Painkiller Side Effects Linked to Increasing Hospitalizations for Elderly Patients: Study

More and more elderly patients are suffering severe injury or dying due to side effects of powerful pain medications they are taking, according to the findings of a new study. 

In a report published in the Journal of the American Medical Association (JAMA) on October 22, researchers indicate that between 1993 and 2012, there has been a dramatic increase in hospitalizations among older patients prescribed opioid painkillers.

The study was a statistical brief published recently by the Agency for Healthcare Research and Quality (AHRQ), which also found the largest increase in the rate of hospitalizations during that period was in patients over the age of 85 years. This was followed by patients aged 65 to 84 and then followed by patients age 45 to 64.

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Study authors also noted Medicare experienced the biggest average annual increase in the number of narcotic painkiller-related hospitalizations.

Researchers indicate that as people age, they are more likely to have chronic pain, but are less likely to abuse narcotic painkillers, such as Oxycodone or Vicodin. Younger patients tend to abuse the opioid prescription drugs more often. Typically, the overdose rate of narcotic painkillers significantly decreases after the age of 65.

Despite an older patient’s reduced risk for overdose, they are more likely to experience adverse effects after taking opioids, including falls, liver impairment, cardiac toxicity and cognitive impairment. In some cases, even death.

The risk of suffering a cardiovascular event for codeine users increased after 180 days of use. The risk of death for Oxycodone and codeine users increased after a mere 30 days use.

“Even in the 65- to 84-year-olds, what you’re dealing with are patients with multiple comorbidities and a body that has less resilience,” Wilson Compton, MD, deputy director of the National Institute on Drug Abuse, said in the JAMA report.

Doctors Overprescribing Painkillers to Elderly

Authors of the analysis suggested that many doctors may be prescribing opioids too soon, before trying other therapies, such as acetaminophen, non-steroidal anti-inflammatory drugs or physical therapy. In addition, they are also aggressively prescribing large doses when unnecessary, the researchers found.

“We certainly have a situation where we have an over reliance on opioids, particularly for long-term painful conditions,” said Compton, “This is an important public health issue, and the elderly are a major part of the population that’s impacted.”

The analysis comes on the heels of a federal study published in September that concluded prescription overdose deaths from opioid painkillers, like hydrocodone and others, continued to rise. The U.S. Centers for Disease Control and Prevention (CDC) report found narcotic painkiller overdose deaths quadrupled in the U.S. Between 1999 and 2011.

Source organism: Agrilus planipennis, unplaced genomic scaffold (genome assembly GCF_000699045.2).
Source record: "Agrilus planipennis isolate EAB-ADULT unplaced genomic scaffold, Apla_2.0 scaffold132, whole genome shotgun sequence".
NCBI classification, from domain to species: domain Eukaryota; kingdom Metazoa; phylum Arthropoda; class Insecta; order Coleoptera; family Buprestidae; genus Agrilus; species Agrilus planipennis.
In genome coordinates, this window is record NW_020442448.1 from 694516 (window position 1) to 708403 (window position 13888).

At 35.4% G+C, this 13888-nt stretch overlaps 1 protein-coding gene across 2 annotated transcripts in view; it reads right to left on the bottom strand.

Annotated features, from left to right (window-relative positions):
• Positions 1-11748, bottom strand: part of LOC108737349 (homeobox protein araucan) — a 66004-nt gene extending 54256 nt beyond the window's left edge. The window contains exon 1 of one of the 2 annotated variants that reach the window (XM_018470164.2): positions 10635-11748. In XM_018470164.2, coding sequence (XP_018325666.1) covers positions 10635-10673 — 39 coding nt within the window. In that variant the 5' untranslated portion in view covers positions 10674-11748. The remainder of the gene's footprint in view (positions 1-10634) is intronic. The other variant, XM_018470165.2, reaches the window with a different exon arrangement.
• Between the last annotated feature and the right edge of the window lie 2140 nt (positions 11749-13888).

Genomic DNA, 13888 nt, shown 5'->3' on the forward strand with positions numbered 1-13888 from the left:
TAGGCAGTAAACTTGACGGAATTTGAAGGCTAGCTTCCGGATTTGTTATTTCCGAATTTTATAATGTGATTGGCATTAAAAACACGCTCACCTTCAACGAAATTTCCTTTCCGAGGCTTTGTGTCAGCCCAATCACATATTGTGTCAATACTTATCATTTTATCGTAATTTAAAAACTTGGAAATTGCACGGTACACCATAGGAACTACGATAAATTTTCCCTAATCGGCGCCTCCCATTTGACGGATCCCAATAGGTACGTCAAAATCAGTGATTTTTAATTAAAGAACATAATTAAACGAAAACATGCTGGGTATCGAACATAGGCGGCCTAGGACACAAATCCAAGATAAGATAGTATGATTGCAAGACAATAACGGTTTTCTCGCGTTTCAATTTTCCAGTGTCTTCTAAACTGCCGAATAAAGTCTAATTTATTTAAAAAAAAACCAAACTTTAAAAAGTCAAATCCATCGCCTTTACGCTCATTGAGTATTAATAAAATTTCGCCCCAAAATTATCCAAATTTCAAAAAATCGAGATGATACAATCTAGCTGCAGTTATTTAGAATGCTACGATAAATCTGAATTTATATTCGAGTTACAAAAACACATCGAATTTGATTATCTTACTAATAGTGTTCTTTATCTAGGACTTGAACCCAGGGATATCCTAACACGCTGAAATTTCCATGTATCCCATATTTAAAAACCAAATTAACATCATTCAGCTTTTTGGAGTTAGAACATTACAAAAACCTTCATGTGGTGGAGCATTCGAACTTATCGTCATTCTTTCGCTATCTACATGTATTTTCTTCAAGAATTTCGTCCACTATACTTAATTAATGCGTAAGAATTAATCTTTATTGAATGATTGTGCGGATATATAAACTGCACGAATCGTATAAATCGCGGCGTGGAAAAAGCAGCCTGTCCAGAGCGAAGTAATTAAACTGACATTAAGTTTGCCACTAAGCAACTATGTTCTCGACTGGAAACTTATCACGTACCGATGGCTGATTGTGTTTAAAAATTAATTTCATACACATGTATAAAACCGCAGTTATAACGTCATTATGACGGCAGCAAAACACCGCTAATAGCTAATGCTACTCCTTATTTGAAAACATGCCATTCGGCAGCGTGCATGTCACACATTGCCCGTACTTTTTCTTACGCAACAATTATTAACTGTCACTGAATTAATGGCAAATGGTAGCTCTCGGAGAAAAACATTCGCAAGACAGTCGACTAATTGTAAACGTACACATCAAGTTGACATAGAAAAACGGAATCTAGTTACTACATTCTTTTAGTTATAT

Another report published by the American Academy of Neurology (AAN) earlier this month called for new dosing guidelines for prescription opioids.

The policy the AAN is calling for would require patients taking painkillers for chronic pain to see a specialist if they are taking daily doses of options of 80-120 mg morphine equivalent per day. The report also said there was little evidence to support continued use of opioids for long periods of time.

1 Comments

  • BrianOctober 23, 2014 at 10:35 am

    This study brings important light to a problem that is endemic to our society: the dangers of over prescription of drugs to patients particularly the elderly. In my experience careless medical care providers are too willing to treat the symptoms of pain rather than treat the underlying cause. Pain medications and NSAIDS have very real risks and the elderly represent a particularly vulnerable popul[Show More]This study brings important light to a problem that is endemic to our society: the dangers of over prescription of drugs to patients particularly the elderly. In my experience careless medical care providers are too willing to treat the symptoms of pain rather than treat the underlying cause. Pain medications and NSAIDS have very real risks and the elderly represent a particularly vulnerable population when it comes to these drugs. Because of underlying changes in their ability to metabolize these drugs elderly patients are vulnerable to developing toxicity. Tylenol for example is know to produce adverse effects on the liver particularly in this who consume alcoholic beverages. Motrin and other NSAIDs can cause renal impairment as well as gastrointestinal problems. All drugs of course pose risks of hypersensitivity reactions such as Stevens Jonson Syndrome and Toxic Epidermal Necrosis. In our practice we have seen disastrous complications including respiratory failure , brain damage and death from adverse reactions to narcotic pain patches. These patches are particularly dangerous when used in the elderly and in patients who are not " narcotic tolerant" . The best bet is to try to avoid pain meds whenever possible. When conservative therapies fail and drugs are necessary it is best to use them only as necessary and then only in the smallest dose that will help alleviate symptoms and for the shortest duration consistent with obtaining relief.

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